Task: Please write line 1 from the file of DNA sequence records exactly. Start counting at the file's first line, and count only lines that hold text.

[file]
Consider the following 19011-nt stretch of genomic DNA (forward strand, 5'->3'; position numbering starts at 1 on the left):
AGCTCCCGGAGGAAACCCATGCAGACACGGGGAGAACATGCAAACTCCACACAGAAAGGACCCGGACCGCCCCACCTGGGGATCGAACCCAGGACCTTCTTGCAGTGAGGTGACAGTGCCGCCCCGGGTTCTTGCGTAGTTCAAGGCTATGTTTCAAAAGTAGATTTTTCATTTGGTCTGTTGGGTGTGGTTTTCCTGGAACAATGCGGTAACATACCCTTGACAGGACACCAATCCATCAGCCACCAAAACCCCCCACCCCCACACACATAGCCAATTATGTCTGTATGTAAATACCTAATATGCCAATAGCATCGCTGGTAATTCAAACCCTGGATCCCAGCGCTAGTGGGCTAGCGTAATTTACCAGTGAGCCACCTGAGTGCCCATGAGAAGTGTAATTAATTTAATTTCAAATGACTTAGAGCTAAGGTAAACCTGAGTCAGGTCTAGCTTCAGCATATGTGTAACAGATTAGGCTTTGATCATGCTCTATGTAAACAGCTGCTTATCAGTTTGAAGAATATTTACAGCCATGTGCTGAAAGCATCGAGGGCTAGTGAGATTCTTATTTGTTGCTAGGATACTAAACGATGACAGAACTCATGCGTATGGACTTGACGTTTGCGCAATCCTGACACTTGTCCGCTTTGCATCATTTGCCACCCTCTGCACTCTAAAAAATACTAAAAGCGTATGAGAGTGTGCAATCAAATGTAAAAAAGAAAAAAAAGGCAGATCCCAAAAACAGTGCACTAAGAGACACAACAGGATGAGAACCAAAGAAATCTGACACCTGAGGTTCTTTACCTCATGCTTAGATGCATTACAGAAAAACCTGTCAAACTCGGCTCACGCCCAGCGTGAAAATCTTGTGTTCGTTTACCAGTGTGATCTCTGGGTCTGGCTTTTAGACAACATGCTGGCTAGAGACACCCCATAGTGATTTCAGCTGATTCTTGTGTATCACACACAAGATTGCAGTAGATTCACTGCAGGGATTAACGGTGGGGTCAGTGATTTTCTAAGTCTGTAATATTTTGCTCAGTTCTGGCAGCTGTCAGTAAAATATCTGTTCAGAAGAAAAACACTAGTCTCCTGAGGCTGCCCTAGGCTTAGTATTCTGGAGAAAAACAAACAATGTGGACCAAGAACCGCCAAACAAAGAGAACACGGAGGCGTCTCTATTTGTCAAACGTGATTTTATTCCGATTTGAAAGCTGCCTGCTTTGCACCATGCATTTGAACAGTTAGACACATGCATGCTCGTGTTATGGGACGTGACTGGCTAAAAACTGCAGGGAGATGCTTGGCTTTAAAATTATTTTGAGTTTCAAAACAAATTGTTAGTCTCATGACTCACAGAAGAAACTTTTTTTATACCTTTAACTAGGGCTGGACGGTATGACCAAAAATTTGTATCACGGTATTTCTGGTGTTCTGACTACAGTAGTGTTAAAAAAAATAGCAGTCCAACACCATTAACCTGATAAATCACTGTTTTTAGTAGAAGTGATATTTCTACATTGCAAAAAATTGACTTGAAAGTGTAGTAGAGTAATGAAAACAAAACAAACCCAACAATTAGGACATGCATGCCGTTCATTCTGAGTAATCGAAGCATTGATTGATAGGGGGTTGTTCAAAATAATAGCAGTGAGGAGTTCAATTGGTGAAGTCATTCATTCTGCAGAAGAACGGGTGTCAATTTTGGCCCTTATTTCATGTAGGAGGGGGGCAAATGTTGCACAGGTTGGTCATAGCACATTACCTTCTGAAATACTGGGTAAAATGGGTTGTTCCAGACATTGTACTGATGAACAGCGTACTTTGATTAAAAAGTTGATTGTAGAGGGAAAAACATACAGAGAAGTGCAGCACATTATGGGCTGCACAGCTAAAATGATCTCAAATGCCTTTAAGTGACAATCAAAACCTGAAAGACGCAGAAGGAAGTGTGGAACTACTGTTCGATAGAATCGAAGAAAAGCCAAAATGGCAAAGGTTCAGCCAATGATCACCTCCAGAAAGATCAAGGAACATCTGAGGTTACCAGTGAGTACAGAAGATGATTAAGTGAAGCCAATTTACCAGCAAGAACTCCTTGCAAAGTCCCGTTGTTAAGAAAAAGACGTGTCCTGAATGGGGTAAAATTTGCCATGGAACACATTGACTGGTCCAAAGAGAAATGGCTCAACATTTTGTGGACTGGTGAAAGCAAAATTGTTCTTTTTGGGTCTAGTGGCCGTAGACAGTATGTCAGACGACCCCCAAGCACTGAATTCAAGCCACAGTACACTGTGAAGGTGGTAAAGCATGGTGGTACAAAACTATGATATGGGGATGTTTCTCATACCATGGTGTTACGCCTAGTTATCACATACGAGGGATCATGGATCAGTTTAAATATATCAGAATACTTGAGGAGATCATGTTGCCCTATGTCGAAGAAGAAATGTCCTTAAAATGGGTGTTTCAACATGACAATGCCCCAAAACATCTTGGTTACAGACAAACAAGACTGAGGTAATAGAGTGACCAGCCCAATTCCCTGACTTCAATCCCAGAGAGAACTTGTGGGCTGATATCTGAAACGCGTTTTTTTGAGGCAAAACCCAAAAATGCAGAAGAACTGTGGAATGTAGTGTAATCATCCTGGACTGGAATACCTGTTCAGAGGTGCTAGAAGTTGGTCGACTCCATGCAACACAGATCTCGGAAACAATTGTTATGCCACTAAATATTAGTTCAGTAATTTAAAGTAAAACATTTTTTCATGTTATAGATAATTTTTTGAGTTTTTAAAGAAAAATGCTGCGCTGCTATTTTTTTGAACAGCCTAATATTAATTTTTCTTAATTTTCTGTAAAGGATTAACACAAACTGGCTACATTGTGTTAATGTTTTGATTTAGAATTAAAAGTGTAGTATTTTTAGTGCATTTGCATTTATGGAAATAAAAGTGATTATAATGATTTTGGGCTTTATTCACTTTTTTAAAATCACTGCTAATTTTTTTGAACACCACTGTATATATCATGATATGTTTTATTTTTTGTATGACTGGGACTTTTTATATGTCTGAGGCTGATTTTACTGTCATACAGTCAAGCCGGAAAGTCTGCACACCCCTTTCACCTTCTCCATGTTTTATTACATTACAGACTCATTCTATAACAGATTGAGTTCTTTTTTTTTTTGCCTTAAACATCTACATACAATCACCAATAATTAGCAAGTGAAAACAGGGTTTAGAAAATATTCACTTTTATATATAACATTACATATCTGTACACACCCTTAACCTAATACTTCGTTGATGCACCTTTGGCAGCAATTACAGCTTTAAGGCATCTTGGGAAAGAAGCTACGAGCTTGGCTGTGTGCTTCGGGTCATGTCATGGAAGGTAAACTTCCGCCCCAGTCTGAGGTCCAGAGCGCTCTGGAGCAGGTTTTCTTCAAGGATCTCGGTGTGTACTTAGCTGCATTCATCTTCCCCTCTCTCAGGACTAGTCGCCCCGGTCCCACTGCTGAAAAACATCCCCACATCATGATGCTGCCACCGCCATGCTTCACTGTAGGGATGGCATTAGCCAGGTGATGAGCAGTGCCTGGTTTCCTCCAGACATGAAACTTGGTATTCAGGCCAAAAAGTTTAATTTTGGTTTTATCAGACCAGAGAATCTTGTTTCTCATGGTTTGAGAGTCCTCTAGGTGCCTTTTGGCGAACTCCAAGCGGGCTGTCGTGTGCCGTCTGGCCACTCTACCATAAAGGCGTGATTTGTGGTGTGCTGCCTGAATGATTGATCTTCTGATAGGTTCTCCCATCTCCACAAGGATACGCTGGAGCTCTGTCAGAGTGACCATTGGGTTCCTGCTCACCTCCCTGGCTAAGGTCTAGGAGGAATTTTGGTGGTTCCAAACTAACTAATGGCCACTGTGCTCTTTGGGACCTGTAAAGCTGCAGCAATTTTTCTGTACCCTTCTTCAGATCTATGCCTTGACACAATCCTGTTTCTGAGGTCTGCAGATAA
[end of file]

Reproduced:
Consider the following 19011-nt stretch of genomic DNA (forward strand, 5'->3'; position numbering starts at 1 on the left):